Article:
Two considerations qualify the conclusions of the Pew survey findings. First, the Pew study asked whether respondents have “ever” searched for health information, whereas two recent studies12,17 limited the scope of the question to “the past year” or health seeking related to the current medical appointment. Second, recent data by Baker et al.12 collected in 2001 and January 2002 indicate that respondents who report health-seeking behavior in the past year indicate that going online to search for health information is seldom done; 78% of health seekers reported going online only once every 2 to 3 months for health information. It is important to note that the Baker et al. sample consisted of individuals who already have Web access.

There are clear trends in characteristics of individuals who use the Internet in general and those who use the Internet for health seeking. Specifically, online users are more likely better educated, younger, female, and European American and earn a higher income.7,12,13,14,15,16,17 Baker et al.12 also found that patients with fair to poor health (compared with those with good or excellent health) were more likely to be health seekers.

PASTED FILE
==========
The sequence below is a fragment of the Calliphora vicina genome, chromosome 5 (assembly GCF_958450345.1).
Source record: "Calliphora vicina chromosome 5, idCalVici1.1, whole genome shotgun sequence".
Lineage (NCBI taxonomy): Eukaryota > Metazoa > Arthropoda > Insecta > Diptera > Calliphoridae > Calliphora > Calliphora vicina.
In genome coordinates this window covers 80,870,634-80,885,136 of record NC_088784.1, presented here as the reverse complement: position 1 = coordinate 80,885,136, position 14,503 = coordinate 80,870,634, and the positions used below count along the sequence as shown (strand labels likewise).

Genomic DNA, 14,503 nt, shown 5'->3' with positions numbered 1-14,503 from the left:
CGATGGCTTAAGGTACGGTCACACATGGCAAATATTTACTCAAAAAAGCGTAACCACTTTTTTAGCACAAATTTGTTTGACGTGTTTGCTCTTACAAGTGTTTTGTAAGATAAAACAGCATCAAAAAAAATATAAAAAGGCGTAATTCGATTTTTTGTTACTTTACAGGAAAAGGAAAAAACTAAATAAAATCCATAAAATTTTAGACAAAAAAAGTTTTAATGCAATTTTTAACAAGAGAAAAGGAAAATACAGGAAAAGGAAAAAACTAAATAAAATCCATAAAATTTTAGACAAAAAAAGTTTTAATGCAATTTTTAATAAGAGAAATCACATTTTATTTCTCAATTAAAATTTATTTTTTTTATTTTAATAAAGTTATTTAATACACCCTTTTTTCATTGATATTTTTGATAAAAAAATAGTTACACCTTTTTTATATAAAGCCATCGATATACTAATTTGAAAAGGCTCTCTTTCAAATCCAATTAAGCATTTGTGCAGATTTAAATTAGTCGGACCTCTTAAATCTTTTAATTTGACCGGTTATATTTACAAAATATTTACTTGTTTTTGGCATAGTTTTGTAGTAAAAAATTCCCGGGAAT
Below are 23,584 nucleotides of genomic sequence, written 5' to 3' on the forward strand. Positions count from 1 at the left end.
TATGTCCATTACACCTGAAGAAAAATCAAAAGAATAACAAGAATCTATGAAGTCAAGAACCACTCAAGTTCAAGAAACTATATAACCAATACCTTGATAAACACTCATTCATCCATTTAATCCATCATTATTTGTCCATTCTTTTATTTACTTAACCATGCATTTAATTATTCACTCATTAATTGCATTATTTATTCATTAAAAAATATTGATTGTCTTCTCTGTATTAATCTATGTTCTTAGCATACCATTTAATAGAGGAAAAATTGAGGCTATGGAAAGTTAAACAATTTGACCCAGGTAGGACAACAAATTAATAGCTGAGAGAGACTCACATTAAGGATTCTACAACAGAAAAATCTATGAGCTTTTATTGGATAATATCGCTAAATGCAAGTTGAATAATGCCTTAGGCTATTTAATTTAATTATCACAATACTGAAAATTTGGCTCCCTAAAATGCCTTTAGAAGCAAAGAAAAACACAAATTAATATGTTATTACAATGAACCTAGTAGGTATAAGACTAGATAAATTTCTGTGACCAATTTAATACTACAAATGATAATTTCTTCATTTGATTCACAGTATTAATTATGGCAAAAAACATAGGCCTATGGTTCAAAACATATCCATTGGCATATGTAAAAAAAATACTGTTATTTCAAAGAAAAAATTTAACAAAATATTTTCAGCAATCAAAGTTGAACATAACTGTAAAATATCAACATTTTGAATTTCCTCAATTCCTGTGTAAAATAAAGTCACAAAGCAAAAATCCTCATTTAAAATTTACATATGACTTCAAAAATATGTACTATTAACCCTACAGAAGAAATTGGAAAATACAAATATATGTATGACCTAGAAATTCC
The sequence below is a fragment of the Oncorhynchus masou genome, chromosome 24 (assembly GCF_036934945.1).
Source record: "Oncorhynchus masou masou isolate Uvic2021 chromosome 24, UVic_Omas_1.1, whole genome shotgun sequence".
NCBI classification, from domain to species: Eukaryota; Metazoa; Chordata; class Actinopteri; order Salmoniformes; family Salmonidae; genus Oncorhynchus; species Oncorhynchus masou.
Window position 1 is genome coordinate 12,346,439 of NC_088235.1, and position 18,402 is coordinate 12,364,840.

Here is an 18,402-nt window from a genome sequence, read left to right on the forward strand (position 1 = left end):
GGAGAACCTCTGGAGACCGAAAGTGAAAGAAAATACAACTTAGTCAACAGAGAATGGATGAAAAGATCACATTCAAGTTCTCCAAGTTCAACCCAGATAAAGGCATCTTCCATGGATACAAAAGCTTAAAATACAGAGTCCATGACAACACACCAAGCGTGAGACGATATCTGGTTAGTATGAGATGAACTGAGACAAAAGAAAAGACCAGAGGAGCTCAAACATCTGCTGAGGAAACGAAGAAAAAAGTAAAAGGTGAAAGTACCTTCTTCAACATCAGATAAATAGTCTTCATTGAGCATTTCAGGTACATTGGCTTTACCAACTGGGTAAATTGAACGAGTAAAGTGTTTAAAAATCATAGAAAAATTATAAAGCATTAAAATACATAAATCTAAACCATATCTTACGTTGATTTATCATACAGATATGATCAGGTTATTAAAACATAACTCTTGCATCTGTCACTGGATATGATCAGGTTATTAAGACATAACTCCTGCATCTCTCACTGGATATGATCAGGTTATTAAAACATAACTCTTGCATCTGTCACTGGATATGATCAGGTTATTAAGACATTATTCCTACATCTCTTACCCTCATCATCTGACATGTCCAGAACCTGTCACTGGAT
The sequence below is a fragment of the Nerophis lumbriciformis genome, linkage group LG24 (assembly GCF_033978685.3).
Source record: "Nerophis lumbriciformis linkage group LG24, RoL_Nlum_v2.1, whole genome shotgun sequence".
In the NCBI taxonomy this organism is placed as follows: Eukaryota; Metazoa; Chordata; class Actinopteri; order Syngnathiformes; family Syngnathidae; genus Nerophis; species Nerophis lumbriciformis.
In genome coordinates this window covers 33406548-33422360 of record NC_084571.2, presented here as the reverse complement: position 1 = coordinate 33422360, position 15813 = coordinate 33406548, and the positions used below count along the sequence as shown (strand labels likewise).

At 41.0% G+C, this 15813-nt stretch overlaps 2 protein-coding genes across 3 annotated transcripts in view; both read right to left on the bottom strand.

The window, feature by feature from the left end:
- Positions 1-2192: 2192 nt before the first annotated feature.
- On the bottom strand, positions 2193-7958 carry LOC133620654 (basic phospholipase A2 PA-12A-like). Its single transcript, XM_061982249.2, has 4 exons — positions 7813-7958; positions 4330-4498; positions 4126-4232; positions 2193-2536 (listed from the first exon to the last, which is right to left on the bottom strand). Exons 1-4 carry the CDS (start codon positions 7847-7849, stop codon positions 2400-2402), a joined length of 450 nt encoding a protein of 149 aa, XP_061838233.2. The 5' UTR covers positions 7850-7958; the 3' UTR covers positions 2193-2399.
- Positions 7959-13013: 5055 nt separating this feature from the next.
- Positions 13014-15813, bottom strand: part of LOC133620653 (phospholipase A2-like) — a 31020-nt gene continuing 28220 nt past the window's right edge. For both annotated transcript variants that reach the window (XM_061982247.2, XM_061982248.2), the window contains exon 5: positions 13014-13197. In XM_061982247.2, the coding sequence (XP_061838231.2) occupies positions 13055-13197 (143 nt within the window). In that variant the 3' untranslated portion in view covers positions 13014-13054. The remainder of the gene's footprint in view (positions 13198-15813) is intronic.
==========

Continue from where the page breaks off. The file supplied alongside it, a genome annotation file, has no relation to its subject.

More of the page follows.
In the current study, a cross section of patients presenting to their primary care physician was interviewed. The current sample of patients, it is expected, represents a diverse population in terms of race, ability to pay, age, and health status. Thus, the ability to generalize results to primary care patients across urban clinics is of great importance. Two research questions guided our study protocol:

RQ1: Using an urban sample of patients, what is the percentage of patients who regularly use the Internet and how many of those with access use the Internet for health-related information?